Note: Photos of Pope Francis’ visit to the Anglican Shrine of the Uganda Martyrs can be found on the Church of Uganda’s website at this link. (Photo credits: Petero Buyondo and Francis Emorut.)



Pope Francis prays with Imam in CAR, says Christians and Muslims are brothers and sisters

http://www.christiantoday.com/article/pope.francis.prays.with.imam.in.car.says.christians.and.muslims.are.brothers.and.sisters/72080.htm



Reuters
The Pope said his trip to Africa "would not be complete" without visiting the Muslim community.
In the wake of violence between Christians and Muslims in the country, Pope Francis today prayed with an Imam during a visit to the Grand Mosque of Koudoukou in Bangui, Central African Republic.
On his last day in the country, the Pope was greeted by the Grand Imam Nehedi Tidjani, along with four other Muslim leaders, with whom he stood and prayed.
In his speech he said Muslims and Christians should work together and be "men and women of peace".
"My pastoral visit to the Central African Republic would not be complete if it did not include this encounter with the Muslim community," he said.

"Christians and Muslims are brothers and sisters. We must therefore consider ourselves and conduct ourselves as such. We are well aware that the recent events and acts of violence which have shaken your country were not grounded in properly religious motives."


He added: "Those who claim to believe in God must also be men and women of peace. Christians, Muslims and members of the traditional religions have lived together in peace for many years. They ought, therefore, to remain united in working for an end to every act which, from whatever side, disfigures the Face of God and whose ultimate aim is to defend particular interests by any and all means, to the detriment of the common good.

 

"Together, we must say no to hatred, no to revenge and no to violence, particularly that violence which is perpetrated in the name of a religion or of God himself. God is peace, God salam."
Francis praised the solidarity shown between Christians and Muslims in the CAR, which has been rocked by sectarian violence in recent years.

The country has struggled to manage discord since the majority-Muslim Séléka drove out President Francois Bozizé in a coup in March 2013. Though the group has since disbanded, they continued to target towns and villages across the country, which caused the uprising of an opposing Christian faction, the Anti-Balaka. Tens of thousands of Muslims were violently expelled, many fleeing to neighbouring countries.
Pope Francis prays alongside Grand Mufti in Istanbul's Blue Mosque | World news | The Guardian


Both groups have only loose ties with their religious affiliations, however, and Muslim and Christian leaders from CAR have united to condemn the conflict.
These leaders have "played an important role in re-establishing harmony and fraternity among all," the Pope said.

"Dear friends, dear brothers, I invite you to pray and work for reconciliation, fraternity and solidarity among all people, without forgetting those who have suffered the most as a result of recent events.
"May God bless you and protect you! Salam alaikum!"
Following his address, the Pope visited a refugee camp next to the mosque and then gave a homily at a mass at the Barthélémy Boganda Stadium in Bangui.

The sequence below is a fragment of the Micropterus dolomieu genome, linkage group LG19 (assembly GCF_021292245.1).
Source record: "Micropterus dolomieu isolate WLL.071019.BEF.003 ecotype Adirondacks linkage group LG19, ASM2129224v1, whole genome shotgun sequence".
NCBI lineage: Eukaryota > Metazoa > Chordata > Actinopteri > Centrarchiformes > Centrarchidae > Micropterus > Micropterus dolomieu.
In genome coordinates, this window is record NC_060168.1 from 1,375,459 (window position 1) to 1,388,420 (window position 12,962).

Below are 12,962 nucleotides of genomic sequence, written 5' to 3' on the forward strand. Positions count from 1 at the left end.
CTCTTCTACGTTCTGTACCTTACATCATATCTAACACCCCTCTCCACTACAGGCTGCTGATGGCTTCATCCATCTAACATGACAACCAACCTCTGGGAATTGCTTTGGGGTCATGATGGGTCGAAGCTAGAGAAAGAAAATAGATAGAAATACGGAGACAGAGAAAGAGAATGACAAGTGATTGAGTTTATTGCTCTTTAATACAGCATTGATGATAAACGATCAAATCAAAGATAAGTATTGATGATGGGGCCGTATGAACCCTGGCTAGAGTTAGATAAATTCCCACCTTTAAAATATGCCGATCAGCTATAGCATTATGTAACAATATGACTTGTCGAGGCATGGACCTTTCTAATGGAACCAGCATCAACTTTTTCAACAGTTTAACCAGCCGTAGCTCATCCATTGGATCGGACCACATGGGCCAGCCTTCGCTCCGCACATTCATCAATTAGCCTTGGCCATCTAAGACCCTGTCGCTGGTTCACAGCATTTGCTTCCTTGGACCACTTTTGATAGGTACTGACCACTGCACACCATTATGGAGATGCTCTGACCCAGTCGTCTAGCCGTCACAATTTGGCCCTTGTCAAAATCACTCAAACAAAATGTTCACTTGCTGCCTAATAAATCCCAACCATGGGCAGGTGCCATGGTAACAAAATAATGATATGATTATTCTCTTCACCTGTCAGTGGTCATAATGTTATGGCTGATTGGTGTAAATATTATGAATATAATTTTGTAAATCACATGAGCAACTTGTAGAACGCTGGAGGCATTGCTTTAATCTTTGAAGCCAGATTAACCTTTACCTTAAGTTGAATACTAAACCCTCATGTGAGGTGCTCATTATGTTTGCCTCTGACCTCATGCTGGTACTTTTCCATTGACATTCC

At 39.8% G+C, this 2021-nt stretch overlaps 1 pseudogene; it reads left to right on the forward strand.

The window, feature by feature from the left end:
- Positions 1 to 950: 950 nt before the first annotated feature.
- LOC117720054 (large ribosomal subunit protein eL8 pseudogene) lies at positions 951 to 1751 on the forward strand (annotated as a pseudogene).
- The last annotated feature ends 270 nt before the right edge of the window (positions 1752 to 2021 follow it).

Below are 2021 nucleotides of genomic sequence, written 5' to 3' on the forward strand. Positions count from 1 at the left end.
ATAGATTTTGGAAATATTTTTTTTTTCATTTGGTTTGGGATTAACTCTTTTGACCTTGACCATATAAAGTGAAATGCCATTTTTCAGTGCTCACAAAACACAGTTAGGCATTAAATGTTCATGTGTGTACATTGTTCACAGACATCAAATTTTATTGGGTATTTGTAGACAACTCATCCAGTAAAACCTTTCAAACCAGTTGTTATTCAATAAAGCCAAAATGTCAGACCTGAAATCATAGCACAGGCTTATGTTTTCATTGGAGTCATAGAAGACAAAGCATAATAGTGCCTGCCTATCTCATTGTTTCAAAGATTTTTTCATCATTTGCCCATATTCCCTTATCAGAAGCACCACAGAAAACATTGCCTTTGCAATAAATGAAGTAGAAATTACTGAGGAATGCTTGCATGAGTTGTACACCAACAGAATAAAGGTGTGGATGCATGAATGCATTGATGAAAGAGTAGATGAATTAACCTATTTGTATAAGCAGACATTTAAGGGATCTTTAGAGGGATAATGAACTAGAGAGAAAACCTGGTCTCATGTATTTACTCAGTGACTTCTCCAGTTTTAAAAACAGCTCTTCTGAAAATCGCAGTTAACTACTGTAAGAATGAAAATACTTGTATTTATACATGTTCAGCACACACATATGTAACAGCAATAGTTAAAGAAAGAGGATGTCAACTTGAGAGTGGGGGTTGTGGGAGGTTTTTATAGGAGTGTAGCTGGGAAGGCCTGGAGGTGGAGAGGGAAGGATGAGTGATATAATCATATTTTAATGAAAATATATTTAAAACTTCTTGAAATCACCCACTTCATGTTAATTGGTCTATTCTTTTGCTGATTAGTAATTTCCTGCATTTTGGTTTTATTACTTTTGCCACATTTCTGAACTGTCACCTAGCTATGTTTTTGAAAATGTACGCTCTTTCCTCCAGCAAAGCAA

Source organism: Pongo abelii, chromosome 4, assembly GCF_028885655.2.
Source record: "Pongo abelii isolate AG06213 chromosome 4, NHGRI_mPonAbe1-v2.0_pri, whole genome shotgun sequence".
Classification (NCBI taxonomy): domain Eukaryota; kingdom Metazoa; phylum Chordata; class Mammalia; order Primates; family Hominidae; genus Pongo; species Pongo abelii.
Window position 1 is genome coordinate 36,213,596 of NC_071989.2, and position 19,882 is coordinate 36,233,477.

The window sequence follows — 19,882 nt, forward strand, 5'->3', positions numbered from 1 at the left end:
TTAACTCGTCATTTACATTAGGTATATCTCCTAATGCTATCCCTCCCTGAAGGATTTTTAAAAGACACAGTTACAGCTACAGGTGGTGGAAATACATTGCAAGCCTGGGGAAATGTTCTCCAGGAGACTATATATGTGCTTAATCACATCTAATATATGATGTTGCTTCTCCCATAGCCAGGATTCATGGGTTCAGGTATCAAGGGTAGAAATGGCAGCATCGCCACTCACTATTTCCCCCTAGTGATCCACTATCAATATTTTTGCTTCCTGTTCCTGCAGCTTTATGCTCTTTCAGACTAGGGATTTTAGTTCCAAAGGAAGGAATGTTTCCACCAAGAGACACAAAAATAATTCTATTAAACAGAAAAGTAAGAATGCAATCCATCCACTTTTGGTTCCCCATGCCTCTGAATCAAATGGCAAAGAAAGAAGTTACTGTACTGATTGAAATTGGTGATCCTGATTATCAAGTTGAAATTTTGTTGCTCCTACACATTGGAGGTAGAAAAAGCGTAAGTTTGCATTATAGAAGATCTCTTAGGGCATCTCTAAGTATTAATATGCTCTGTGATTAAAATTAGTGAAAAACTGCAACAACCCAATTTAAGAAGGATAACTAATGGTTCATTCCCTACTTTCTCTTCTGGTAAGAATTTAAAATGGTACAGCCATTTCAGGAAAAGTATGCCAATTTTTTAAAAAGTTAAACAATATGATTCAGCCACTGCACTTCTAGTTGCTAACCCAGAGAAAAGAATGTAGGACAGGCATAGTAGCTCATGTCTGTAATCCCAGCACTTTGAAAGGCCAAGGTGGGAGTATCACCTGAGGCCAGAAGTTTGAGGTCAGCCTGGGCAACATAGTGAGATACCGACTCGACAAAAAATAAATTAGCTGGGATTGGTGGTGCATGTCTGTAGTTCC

He has now boarded a plane back to Rome.


Pope in Kenya: Interreligious dialogue not an option, but a necessity

Pope Francis walks with Pres. Uhuru Kenyatta at the State House in Nairobi, Kenya on Nov. 26, 2015. Credit Martha Caldero?n/CNA
Pope Francis walks with Pres. Uhuru Kenyatta at the State House in Nairobi, Kenya on Nov. 26, 2015. Credit Martha Caldero?n/CNA
.- In light of recent terror attacks in Kenya and abroad, Pope Francis began the second day of his trip to Africa stressing the need for interreligious leaders to work together for peace. 
In a morning meeting on Nov. 26 with interreligious and ecumenical leaders at the apostolic nunciature in Nairobi, Kenya, Pope Francis said while ecumenical relationships can be demanding, they are not optional.

“…ecumenical and interreligious dialogue is not a luxury. It is not something extra or optional, but essential, something which our world, wounded by conflict and division, increasingly needs,” the Pope said.
Not only is it essential for peace, he added, but interreligious dialogue can be a rich source of enlightenment and becomes an “important service to the common good.”

His comments come just two weeks after six coordinated attacks in Paris, perpetrated by ISIS, left at least 128 people dead.
The Pope’s address also falls seven months after terrorists killed 147 students at Garissa University College in Garissa, Kenya, and four months after gunmen killed 14 quarry workers in Mandera. In 2013, 67 people were killed when terrorists attacked shoppers at the Westgate Mall in Nairobi.Each of these attacks were carried out by al-Shabaab, an al-Qaeda affiliate operating out of the neighboring country of Somalia.
“I know that the barbarous attacks on Westgate Mall, Garissa University College and Mandera are fresh in your minds,” he said. “All too often, young people are being radicalized in the name of religion to sow discord and fear, and to tear at the very fabric of our societies.”
“How important it is that we be seen as prophets of peace, peacemakers who invite others to live in peace, harmony and mutual respect!”
The Holy Father also stressed the importance of never committing violence in the name of God, and prayed for the conversion of heart of all those who perpetrated violence in the name of religion.